- tolfloat
Normally unchanged. However if the range to is so short that a small change in is unlikely to make any change in the computed solution, then, on return, has its sign changed.
- Raises
- NagValueError
- (errno )
On entry, .
Constraint: , , or .
- (errno )
On entry, and .
Constraint: .
- (errno )
On entry, .
Constraint: .
- (errno )
On entry, .
Constraint: .
- (errno )
No integration steps have been taken. Progress not possible with the input value of .
- (errno )
No integration steps have been taken. has been set illegally.
- (errno )
Integration successful as far as , but an internal error has occurred during rootfinding.
- (errno )
Impossible error — internal variable .
- (errno )
Impossible error — internal variable .
- Warns
- NagAlgorithmicWarning
- (errno )
Integration successful as far as , but further progress not possible with the input value of .
- (errno )
Integration successful as far as , but has been reset illegally.
- (errno )
No change in sign of the function was detected in the integration range.
- (errno )
Integration successful as far as , but an internal error has occurred during interpolation.
- Notes
In the NAG Library the traditional C interface for this routine uses a different algorithmic base. Please contact NAG if you have any questions about compatibility.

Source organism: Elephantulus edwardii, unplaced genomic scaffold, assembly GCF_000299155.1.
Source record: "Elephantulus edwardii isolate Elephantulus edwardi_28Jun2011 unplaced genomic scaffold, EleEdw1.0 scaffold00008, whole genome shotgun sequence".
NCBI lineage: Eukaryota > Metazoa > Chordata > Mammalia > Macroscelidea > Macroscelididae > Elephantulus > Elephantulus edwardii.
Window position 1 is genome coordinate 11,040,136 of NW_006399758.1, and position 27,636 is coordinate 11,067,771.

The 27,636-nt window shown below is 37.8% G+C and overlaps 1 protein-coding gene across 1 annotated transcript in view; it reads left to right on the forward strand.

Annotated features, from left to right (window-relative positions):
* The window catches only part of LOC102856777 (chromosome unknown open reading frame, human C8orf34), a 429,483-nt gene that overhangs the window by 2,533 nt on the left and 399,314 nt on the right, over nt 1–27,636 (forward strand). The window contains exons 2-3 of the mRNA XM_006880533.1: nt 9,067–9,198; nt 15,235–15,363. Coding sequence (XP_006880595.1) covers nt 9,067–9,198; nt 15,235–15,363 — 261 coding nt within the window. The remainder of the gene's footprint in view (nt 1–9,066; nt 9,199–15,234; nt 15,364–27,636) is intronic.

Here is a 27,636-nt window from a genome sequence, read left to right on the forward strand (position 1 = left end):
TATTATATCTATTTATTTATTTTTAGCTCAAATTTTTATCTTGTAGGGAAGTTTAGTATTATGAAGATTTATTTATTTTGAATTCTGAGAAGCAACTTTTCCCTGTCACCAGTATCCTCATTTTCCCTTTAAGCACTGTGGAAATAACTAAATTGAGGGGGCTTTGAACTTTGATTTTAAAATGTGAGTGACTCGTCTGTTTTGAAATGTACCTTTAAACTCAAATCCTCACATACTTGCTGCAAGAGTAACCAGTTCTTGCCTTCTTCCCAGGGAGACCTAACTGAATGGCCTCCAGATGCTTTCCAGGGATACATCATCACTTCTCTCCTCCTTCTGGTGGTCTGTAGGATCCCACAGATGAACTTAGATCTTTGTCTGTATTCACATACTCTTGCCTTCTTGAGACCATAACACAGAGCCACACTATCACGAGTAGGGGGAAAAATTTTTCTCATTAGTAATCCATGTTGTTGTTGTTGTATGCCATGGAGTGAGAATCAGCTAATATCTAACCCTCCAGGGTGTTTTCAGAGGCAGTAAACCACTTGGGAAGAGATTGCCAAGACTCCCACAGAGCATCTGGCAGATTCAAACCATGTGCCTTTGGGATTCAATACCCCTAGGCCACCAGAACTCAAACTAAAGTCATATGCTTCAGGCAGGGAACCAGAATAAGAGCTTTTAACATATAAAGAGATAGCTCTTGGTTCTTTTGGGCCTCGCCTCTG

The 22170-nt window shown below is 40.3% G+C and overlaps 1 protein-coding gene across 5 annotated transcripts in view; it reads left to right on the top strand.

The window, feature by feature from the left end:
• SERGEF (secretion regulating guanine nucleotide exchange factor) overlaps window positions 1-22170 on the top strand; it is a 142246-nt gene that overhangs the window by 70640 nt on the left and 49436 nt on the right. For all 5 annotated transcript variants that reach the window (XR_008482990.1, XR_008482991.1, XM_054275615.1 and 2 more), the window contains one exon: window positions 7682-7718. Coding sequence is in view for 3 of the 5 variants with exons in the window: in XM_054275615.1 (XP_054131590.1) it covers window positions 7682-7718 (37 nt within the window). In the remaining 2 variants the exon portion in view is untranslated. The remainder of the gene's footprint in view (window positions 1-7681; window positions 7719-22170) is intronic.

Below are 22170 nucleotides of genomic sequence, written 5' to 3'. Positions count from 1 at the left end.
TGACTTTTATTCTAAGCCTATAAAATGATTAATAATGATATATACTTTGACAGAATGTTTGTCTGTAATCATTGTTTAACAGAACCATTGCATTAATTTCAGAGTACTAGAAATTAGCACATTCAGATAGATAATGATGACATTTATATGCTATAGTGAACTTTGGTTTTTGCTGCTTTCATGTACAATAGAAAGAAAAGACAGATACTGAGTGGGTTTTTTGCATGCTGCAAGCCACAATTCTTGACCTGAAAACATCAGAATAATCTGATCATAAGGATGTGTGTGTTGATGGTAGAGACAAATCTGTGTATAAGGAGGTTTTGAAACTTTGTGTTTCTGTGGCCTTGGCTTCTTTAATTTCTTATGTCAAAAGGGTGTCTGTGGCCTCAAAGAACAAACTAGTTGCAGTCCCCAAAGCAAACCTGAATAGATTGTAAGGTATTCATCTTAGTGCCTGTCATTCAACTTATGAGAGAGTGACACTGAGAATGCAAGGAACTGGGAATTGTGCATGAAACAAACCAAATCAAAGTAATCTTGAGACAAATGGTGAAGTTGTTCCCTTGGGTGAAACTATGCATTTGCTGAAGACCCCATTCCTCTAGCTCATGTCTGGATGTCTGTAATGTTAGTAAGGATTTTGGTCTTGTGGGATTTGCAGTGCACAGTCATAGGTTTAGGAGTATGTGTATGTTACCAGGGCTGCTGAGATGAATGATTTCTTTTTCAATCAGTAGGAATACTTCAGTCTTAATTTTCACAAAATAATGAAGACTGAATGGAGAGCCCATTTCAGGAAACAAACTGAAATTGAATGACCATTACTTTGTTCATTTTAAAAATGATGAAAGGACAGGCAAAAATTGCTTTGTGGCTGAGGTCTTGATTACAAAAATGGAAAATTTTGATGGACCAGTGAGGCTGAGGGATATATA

ivp_bdf_zero_simple
advances the solution of a system of ordinary differential equationsfrom to using a variable-order, variable-step method implementing the BDF. The system is defined by , which evaluates in terms of and (see Parameters). The initial values of must be given at .
The solution is returned via the at points specified by you, if desired: this solution is obtained by interpolation on solution values produced by the method. As the integration proceeds a check can be made on the user-specified function to determine an interval where it changes sign. The position of this sign change is then determined accurately by interpolation to the solution. It is assumed that is a continuous function of the variables, so that a solution of can be determined by searching for a change in sign in . The accuracy of the integration, the interpolation and, indirectly, of the determination of the position where , is controlled by the arguments and . The Jacobian of the system may be supplied in , if it is available.
For a description of BDF and their practical implementation see Hall and Watt (1976).
- References
Hall, G and Watt, J M (ed.), 1976, Modern Numerical Methods for Ordinary Differential Equations, Clarendon Press, Oxford